In October 2013, governments around the world signed the Minamata Convention on Mercury, which outlines how nations can develop a public health strategy on the exposure of artisanal and small-scale gold miners and their communities to mercury. This would be done through gathering health data, training health workers and raising awareness to the dangers of mercury. 

A 2014 study published in the Environmental Health Perspectives concluded that individuals involved in the gold mining operations and their families are exposed to dangerous levels of mercury. Residents in gold mining communities and downstream of gold mining communities consume fish that may be heavily contaminated with mercury.  

The study also found that the most common health effects reported among workers engaged in small-scale mining are neurological effects, that include tremours, ataxia, memory problems, and vision disorders. 

Why mercury use persists

During a recently concluded consultative meeting in Dar es Salaam, Tanzania, experts in East and Southern Africa, experts discussed an artisanal strategy. Dr Omer El Nagieb from the Centre for Occupational and Environmental Health Africa explained that mining diseases are occupational diseases. 

“Investing in occupational health and safety for mining communities is the responsibility of governments and their citizens. One of the key diseases is silica dust disease caused by dust inhaled from crushed stone and sand. If inhaled over a period of time, it destroys the lungs, leading to death. Other diseases include tuberculosis and HIV, which is common because people in mining sites make quick money and tend to have multiple sexual partners,” he says. 

Dr Omer added that governments should establish basic health care centres in mining communities. “It is important to engage in awareness creating because most miners do not know the dangers they are faced with.” 

The capacity of primary health care providers should also be enhanced to enable them to carry out health surveillance.

Artisanal mining is also a major contributor to environmental degradation and pollution due to the digging up of soil and sluicing involved, which leads to soil erosion and degradation. Mercury contamination can also affect the surrounding fauna and flora, accumulating in aquatic ecosystems.  

In Tiira village, for instance, huge craters have formed across the land as miners dig up pits looking for gold. Similarly, studies have shown that soils abandoned at mine sites are heavy in metals and light on the nutrients needed for crops to grow.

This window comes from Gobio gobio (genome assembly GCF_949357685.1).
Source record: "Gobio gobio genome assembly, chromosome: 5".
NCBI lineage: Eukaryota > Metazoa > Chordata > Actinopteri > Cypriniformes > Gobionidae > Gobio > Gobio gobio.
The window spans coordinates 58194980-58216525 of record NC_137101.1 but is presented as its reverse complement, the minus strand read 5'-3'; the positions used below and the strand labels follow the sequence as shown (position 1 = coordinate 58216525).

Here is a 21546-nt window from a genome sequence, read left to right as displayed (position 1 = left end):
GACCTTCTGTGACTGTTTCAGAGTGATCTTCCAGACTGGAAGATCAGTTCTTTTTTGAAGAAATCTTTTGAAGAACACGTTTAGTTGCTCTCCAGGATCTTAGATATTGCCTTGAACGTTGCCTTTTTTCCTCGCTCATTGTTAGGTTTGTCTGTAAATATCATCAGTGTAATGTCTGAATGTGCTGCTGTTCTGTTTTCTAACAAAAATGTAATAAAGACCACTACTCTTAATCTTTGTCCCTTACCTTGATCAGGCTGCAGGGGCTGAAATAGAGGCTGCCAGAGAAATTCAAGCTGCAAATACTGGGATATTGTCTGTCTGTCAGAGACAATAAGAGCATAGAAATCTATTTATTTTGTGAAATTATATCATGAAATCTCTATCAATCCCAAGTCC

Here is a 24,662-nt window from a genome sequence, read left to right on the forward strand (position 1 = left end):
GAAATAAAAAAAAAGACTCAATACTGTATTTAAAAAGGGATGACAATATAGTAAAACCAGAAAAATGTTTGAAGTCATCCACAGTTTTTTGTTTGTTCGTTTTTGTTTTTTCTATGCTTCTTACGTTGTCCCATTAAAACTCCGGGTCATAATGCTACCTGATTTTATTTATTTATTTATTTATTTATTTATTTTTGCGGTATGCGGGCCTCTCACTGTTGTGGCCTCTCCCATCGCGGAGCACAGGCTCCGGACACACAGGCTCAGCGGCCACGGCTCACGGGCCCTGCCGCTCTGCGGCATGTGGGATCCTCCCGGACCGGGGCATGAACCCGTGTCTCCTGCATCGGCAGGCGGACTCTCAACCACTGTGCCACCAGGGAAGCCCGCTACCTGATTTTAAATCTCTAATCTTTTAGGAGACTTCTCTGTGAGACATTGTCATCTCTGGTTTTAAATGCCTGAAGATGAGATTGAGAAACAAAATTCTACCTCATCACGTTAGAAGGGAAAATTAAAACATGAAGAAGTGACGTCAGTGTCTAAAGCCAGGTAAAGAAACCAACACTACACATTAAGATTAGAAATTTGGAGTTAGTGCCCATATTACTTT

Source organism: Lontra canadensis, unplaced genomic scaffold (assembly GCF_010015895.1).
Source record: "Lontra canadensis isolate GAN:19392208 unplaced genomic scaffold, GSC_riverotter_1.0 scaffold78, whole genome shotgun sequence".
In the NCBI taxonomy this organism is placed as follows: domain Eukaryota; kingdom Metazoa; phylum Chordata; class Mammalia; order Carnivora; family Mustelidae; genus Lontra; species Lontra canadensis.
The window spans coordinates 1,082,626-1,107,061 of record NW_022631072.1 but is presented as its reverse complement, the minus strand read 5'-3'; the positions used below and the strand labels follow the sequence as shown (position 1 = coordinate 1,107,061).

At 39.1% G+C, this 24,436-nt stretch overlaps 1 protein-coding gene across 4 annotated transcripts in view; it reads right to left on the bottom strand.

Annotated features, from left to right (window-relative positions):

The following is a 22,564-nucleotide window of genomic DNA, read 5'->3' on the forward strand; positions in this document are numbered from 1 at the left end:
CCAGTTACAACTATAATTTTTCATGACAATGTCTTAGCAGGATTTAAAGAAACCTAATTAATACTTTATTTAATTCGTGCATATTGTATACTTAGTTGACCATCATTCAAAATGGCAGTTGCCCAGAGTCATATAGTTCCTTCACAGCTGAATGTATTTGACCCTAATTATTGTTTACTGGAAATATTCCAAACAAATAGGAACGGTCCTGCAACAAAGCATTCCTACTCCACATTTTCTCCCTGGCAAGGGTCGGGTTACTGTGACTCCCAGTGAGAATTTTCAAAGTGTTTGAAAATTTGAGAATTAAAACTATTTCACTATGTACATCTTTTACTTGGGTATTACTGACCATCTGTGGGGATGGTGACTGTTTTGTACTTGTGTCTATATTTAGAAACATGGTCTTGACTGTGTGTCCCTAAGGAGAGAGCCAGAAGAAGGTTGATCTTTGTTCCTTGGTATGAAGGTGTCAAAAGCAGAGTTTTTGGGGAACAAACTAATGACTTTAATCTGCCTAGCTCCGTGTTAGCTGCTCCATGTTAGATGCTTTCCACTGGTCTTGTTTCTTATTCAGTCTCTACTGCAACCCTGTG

Uganda is a signatory of the Minamata Convention. The use of mercury in mining operations is outlawed by the Mining and Minerals Act 2022, which sets steep penalties for persons found using mercury. However, despite the hazards presented by mercury, the metal continues to find its way into many mining areas through the porous borders.

Agnes Alaba, the Commissioner for Mines in the Ministry of Energy and Mineral Development says the ministry is working closely with the National Environment Authority to implement an eradication policy against the use of mercury.

“We are already sensitising the artisanal miners to stop using mercury. Instead, we are encouraging them to use borax and leaching, which do not pose serous health and environmental challenges,” she says.

Borax, a powdery white substance, also know as sodium borate, is cheaper than mercury. 

Life goes on in the mines

In other mines, Sunday Monitor encountered men who complained of erectile dysfunction, which they tagged to their use of mercury in processing gold. The men spoke on condition of anonymity to avoid stigma. 

“For close to two years now, I cannot function sexually. I cannot fulfill my conjugal rights and I fear this may be because of the long-term effects of mercury. I am not alone; several miners are suffering in silence because they don’t want to be ridiculed,” one man says. 

To sustain themselves in the bedroom, the miners have turned to the use of energy drinks. They also use traditional medicine vended by Masai hawkers, and witchcraft to recover their lost manhood. 

However, Dr. Panyako says while erectile dysfunction might be as a result of mercury poisoning, it also has other causes.

“Erectile dysfunction touches the central nervous system, which is one of the areas affected by mercury inhalation. However, resorting to energy drinks and enhancements may lead to severe problems and eventual death,” he says.

A 2024 study published in the BMC Public Health journal concluded that the demand for large-scale extraction of minerals and metal resources in Africa is on the rise, driven in part by the global shift towards a low-carbon future. However, the continent’s rich resources present both opportunities and challenges for the local communities, accompanied by environmental degradation, hazardous working conditions, inadequate health and safety precautions, the involvement of child labour, and engagement in illegal mining operations.